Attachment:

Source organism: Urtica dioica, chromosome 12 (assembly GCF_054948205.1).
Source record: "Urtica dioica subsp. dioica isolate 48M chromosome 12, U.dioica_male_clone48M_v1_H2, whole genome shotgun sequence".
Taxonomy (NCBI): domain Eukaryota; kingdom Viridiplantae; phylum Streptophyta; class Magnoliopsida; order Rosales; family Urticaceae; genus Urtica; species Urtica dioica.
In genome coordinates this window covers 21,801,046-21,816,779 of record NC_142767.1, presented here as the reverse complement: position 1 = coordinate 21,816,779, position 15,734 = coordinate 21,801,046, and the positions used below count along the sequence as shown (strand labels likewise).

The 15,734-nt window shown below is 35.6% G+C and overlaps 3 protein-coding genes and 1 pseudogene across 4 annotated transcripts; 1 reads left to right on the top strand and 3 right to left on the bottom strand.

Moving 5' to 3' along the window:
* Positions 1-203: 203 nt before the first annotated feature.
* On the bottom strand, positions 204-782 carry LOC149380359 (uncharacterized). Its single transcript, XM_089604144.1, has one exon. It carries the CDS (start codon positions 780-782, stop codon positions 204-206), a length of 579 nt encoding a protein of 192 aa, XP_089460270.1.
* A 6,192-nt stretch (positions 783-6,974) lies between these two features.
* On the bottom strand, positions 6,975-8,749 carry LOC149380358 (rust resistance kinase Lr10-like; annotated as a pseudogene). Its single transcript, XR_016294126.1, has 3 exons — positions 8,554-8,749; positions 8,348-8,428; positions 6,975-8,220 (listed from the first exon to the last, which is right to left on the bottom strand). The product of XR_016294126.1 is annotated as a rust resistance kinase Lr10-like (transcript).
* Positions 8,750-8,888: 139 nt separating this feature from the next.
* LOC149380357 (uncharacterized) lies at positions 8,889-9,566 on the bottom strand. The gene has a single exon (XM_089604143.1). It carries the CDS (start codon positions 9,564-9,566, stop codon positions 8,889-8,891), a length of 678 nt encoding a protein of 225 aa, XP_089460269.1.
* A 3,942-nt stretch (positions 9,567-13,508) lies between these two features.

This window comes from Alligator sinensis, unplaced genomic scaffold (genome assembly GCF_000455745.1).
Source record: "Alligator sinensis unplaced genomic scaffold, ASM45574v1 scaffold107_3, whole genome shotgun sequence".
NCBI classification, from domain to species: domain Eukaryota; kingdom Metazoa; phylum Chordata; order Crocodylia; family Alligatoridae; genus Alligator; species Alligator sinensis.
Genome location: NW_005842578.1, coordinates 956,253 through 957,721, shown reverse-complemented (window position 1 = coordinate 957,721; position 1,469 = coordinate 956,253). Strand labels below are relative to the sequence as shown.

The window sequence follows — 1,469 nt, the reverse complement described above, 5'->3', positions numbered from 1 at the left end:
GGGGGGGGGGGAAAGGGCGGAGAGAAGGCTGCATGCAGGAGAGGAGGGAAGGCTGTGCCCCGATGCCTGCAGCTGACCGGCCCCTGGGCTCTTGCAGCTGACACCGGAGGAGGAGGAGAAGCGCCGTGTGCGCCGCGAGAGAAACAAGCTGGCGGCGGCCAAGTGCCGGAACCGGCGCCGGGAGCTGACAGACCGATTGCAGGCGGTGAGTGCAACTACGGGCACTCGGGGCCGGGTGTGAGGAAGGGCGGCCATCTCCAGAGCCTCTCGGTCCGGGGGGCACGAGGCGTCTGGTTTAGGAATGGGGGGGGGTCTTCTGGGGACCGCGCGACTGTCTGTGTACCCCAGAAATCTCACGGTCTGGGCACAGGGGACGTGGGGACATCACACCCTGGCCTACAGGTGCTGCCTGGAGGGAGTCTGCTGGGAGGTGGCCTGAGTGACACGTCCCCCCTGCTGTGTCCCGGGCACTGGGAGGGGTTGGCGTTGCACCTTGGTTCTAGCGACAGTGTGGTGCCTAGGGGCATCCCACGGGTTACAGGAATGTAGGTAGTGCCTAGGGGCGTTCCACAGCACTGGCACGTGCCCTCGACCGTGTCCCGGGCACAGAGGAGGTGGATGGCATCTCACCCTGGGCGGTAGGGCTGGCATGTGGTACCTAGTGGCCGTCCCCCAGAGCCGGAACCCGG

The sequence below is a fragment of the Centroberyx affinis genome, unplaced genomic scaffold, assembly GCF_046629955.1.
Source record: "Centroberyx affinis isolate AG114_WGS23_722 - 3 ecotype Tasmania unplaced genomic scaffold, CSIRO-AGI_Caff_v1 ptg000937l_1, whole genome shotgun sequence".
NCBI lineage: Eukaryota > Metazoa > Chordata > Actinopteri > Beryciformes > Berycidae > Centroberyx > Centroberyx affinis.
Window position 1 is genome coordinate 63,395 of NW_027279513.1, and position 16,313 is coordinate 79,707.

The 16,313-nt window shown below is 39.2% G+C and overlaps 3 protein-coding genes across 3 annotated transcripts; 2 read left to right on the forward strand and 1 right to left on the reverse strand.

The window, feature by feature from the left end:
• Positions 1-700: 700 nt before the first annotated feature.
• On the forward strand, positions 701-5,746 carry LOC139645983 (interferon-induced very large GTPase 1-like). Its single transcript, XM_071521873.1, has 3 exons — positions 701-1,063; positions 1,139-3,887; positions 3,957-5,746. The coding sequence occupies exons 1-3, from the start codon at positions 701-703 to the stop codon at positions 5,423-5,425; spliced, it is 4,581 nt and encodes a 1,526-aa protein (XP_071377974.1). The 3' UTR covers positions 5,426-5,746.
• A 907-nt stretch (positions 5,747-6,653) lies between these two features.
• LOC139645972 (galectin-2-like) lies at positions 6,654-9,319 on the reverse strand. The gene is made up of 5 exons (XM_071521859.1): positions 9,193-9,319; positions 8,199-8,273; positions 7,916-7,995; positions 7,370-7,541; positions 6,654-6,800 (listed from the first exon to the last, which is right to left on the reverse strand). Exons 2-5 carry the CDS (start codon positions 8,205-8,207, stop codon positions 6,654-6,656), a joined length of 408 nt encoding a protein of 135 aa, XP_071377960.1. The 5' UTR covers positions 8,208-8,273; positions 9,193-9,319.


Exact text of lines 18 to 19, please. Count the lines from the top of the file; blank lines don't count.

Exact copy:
The window sequence follows — 1,469 nt, the reverse complement described above, 5'->3', positions numbered from 1 at the left end:
GGGGGGGGGGGAAAGGGCGGAGAGAAGGCTGCATGCAGGAGAGGAGGGAAGGCTGTGCCCCGATGCCTGCAGCTGACCGGCCCCTGGGCTCTTGCAGCTGACACCGGAGGAGGAGGAGAAGCGCCGTGTGCGCCGCGAGAGAAACAAGCTGGCGGCGGCCAAGTGCCGGAACCGGCGCCGGGAGCTGACAGACCGATTGCAGGCGGTGAGTGCAACTACGGGCACTCGGGGCCGGGTGTGAGGAAGGGCGGCCATCTCCAGAGCCTCTCGGTCCGGGGGGCACGAGGCGTCTGGTTTAGGAATGGGGGGGGGTCTTCTGGGGACCGCGCGACTGTCTGTGTACCCCAGAAATCTCACGGTCTGGGCACAGGGGACGTGGGGACATCACACCCTGGCCTACAGGTGCTGCCTGGAGGGAGTCTGCTGGGAGGTGGCCTGAGTGACACGTCCCCCCTGCTGTGTCCCGGGCACTGGGAGGGGTTGGCGTTGCACCTTGGTTCTAGCGACAGTGTGGTGCCTAGGGGCATCCCACGGGTTACAGGAATGTAGGTAGTGCCTAGGGGCGTTCCACAGCACTGGCACGTGCCCTCGACCGTGTCCCGGGCACAGAGGAGGTGGATGGCATCTCACCCTGGGCGGTAGGGCTGGCATGTGGTACCTAGTGGCCGTCCCCCAGAGCCGGAACCCGG